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3 up, 3 down: FSU baseball comes up short once again vs. UF

Many of the same things that doomed the Seminoles in their first two games against the Gators showed up once again in Tuesday's loss, which completed the season sweep for UF.

Quincy Nieporte and Jackson Lueck
Quincy Nieporte and Jackson Lueck

The Florida State baseball team returned to action on Tuesday with the memory of taking a weekend series over a stacked Louisville team fresh in their minds. However, that momentum was quickly snapped by the visiting Florida Gators, 8-2, in another game between the two teams which was closer than the final score would indicate. Here's some positive and negative takeaways from the Seminoles' loss to Florida which completed UF's season sweep:

3 up

1. The main bright spot for the FSU offense in an otherwise disappointing performance was outfielder Jackson Lueck. The freshman from Orlando, Florida provided the first of the Seminoles' two runs on Tuesday in the fourth inning by way of  a solo home run, the first of his Florida State career. Lueck also added another single and finished the game as the only Seminole with more than one hit. His 2-4 night moves his season batting average to .486 and gives him a stellar .608 on-base percentage in his freshman campaign. This recent stretch for Lueck, after he was hampered briefly by a hand injury last week, has been a good demonstration of why he belongs in the everyday lineup.

2. FSU's far-and-away most dominant pitcher on Tuesday was Cobi Johnson. He threw 1.2 innings of scoreless, one-hit baseball and struck out one. Johnson's pitches are among the best of anyone on the team when he shows good control and has had a stretch of solid appearances out of the bullpen recently. Tuesday was no different but, in a cruel twist of fate for FSU, Johnson's outing was ended prematurely when he felt a pain in his throwing elbow and was immediately pulled from the game. Head coach Mike Martin expressed his concern after the game, saying that they would not know the full diagnosis for Johnson's injury until the MRI results come back tomorrow. but for obvious reasons, a throwing arm injury is concerning.

3. There was one offensive stat category in which Florida State did not struggle: getting leadoff men on base. Five of the Seminoles' nine leadoff batters reached base (.556). Yes, this was deemed irrelevant by poor situational hitting and multiple bouts of bad luck but on many days,  the ability to get the leadoff batter on base will lead to more successful results.

3 down

1. For the third straight game against Florida, FSU proved utterly incapable of producing with runners on base. Although the team's .188 batting average in Tuesday's loss is bad to begin with, the results with runners on base prove to be even rougher. The Seminoles finished 1-19 (.053) with runners on base and 1-14 (.071) with runners in scoring position, leaving 11 men on base. This has been a common theme for Florida State throughout the 2016 season but it has reared its head most notably in each loss to UF. Over the three games between the rivals, FSU left a total of 28 men on base. Now, it is definitely worth acknowledging that in Tuesday's loss, the 'Noles were on the wrong side of some incredible defensive plays, most memorably loading the bases with no outs and coming up with only one run due to a pair of spectacular plays by Gator fielders. Still, the inability to produce in the clutch emerged as a common theme in each of the Seminoles' three losses to Florida this season.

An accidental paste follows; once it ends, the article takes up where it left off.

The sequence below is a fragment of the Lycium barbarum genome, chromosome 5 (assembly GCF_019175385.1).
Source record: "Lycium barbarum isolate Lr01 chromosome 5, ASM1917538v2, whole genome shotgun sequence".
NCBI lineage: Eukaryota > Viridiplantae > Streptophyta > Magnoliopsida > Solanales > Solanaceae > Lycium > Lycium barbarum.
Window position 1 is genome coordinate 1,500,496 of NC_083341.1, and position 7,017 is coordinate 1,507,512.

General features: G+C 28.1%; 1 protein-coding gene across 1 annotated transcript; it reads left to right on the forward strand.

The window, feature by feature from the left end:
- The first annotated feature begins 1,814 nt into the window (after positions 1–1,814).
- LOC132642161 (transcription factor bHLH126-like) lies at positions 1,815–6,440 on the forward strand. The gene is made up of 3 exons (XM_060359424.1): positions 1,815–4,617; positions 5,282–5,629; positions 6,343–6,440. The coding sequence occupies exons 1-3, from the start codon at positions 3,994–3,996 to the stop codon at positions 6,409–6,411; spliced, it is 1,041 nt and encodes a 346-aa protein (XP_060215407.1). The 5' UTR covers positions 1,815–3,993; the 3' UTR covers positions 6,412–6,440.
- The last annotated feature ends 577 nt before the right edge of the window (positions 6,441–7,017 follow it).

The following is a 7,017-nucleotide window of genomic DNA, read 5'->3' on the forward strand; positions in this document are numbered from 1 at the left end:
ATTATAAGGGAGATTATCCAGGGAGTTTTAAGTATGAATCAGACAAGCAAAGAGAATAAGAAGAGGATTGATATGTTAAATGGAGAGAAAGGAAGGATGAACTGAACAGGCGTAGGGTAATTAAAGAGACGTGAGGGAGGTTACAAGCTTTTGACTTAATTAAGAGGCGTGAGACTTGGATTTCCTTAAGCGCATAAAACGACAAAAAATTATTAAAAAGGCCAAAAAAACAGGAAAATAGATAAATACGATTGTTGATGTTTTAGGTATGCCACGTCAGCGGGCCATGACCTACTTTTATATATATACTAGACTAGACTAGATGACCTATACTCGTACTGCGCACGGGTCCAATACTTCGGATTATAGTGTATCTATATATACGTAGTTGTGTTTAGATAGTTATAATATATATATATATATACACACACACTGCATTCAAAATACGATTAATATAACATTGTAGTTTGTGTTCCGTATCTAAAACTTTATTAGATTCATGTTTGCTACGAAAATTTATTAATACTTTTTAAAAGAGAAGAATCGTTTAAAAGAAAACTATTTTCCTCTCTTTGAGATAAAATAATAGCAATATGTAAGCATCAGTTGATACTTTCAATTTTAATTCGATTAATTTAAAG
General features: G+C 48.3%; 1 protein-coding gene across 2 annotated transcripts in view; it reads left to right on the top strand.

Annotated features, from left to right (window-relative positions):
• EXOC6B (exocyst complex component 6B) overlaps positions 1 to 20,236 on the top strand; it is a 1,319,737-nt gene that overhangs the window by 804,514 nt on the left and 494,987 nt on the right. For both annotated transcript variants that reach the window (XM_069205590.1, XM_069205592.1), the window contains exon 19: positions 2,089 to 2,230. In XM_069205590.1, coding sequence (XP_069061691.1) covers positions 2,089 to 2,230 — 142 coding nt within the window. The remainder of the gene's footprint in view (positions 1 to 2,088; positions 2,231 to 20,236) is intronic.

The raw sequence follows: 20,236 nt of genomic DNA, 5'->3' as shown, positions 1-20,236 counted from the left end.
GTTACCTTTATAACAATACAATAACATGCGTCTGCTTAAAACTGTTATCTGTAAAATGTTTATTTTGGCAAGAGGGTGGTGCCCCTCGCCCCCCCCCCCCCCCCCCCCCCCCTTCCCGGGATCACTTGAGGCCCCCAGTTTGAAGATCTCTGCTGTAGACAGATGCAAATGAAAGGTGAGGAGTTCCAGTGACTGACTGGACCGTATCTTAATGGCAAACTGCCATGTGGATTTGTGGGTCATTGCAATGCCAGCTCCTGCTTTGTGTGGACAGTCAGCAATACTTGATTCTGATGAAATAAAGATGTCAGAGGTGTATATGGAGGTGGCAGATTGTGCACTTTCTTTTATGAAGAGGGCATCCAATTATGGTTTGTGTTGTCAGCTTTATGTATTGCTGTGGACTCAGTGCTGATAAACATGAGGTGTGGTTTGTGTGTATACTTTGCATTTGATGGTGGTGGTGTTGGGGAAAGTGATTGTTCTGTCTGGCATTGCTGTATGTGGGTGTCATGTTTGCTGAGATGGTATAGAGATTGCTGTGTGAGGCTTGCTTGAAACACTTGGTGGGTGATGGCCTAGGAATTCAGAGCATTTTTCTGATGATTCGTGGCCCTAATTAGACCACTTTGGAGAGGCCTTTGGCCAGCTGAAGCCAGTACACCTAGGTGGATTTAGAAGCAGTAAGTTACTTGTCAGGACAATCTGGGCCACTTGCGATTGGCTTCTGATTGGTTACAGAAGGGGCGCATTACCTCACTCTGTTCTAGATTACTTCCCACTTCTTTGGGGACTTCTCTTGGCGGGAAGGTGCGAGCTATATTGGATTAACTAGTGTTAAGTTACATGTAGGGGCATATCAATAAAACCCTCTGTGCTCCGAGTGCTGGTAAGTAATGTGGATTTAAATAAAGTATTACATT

2. Across the first two games between the Seminoles and Gators, UF looked the better fielding team. Tuesday's series finale was no different as Florida State finished with a pair of errors, as well as a number of other miscues that do not show up in the error column, while Florida committed no errors for the second time in its three games against FSU. More consequentially, each of those errors by FSU led to an unearned run. Over the course of the three games, the Seminoles lost the error battle 5-2 and very much looked the part of the worst fielding team. UF made spectacular defensive plays in each game, backing up its .983 team fielding percentage this year, while FSU struggled at times even making menial plays in the field, a testament to the.967 fielding percentage it had as a team entering Tuesday.

3. Ed and Jim Voyles, who have been Florida State's most dependable arms out of the bullpen, were both used on Tuesday and each of them proved ineffective. The twin brothers entered the game against UF with a combined 1.23 ERA in over 50 innings of work between the two of them. In the final game against the Gators, the two struggled mightily, giving up a combined three earned runs on six hits over 2.1 innings of work with two walks and a strikeout. Their rough nights can easily be explained by mentioning that they were going up against one of the most offensively-potent teams in the country and the Seminoles are hoping that is the case and that the Voyles' hot streaks are not coming to an end.

With the loss, FSU falls to 22-9 (9-2) on the year and finds itself on the wrong side of a sweep by Florida for the third time in five years. This was the final game between Florida State and Florida this year, although the two could meet in postseason play as they did last year in Gainesville. The Seminoles next take on Wake Forest on the road this weekend for a three-game series and, as always, Tomahawk Nation will be providing coverage for each of the games.

Box vs. UF